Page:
Document Type


Publication Date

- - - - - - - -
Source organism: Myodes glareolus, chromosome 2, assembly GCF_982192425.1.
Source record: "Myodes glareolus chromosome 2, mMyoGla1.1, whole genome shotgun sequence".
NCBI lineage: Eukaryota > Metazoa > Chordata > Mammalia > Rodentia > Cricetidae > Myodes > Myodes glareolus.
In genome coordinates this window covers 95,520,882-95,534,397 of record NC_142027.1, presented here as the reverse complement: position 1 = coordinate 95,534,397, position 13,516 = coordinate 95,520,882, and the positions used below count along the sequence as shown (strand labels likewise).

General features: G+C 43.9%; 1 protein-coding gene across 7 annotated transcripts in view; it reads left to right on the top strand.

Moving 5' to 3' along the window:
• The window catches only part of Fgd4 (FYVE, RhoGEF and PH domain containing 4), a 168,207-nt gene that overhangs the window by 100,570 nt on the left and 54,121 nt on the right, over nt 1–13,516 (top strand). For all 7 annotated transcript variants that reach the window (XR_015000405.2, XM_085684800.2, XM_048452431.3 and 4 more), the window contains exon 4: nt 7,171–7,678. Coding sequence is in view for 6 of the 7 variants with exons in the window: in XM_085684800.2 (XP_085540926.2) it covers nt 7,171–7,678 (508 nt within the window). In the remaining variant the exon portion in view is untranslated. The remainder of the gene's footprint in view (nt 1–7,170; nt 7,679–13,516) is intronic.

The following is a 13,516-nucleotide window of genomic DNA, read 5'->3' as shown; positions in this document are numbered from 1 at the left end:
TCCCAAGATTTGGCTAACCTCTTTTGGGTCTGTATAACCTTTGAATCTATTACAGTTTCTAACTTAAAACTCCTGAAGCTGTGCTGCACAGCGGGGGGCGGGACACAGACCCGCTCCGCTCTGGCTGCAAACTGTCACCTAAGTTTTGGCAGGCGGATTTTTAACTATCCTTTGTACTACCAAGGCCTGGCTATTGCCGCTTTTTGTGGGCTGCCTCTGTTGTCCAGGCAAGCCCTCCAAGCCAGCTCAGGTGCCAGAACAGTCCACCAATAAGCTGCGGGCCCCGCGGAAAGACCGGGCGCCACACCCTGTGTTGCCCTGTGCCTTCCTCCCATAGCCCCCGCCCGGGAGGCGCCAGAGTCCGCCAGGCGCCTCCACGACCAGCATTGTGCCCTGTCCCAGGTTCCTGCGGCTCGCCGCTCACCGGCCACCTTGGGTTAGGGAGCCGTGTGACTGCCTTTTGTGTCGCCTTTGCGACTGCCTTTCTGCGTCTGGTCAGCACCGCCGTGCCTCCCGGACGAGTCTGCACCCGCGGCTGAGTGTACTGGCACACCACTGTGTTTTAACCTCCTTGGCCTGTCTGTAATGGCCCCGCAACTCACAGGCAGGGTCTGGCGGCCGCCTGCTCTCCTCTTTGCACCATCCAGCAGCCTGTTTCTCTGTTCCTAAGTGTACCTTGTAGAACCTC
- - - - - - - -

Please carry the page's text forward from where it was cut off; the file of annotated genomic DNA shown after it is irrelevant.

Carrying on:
This study draws on empirical data to fine-tune the theoretical concept, ‘bridging civic identity’, which we propose as an educational aim in conflict-affected settings. We analyse interview data from Liberian respondents and North Korean migrants living in South Korea, using a conceptual framework based on the notions of ‘bridge citizens’ and agency. The analysis reveals the following: (1) that a high sense of agency is related to resourcefulness and fortitude, (2) that identifying oneself as a ‘bridge citizen’ is connected to recognising others as such, and (3) that concrete, large-scale aspirations of social justice for the larger community – and therefore ‘imaginativeness’ – are central components of a bridging civic identity. The findings suggest that learners in similar settings ought to be trained in resourcefulness and fortitude, be shown the collective nature of working towards shared goals, and be given encouragement to visualise the just future they desire for their community or nation.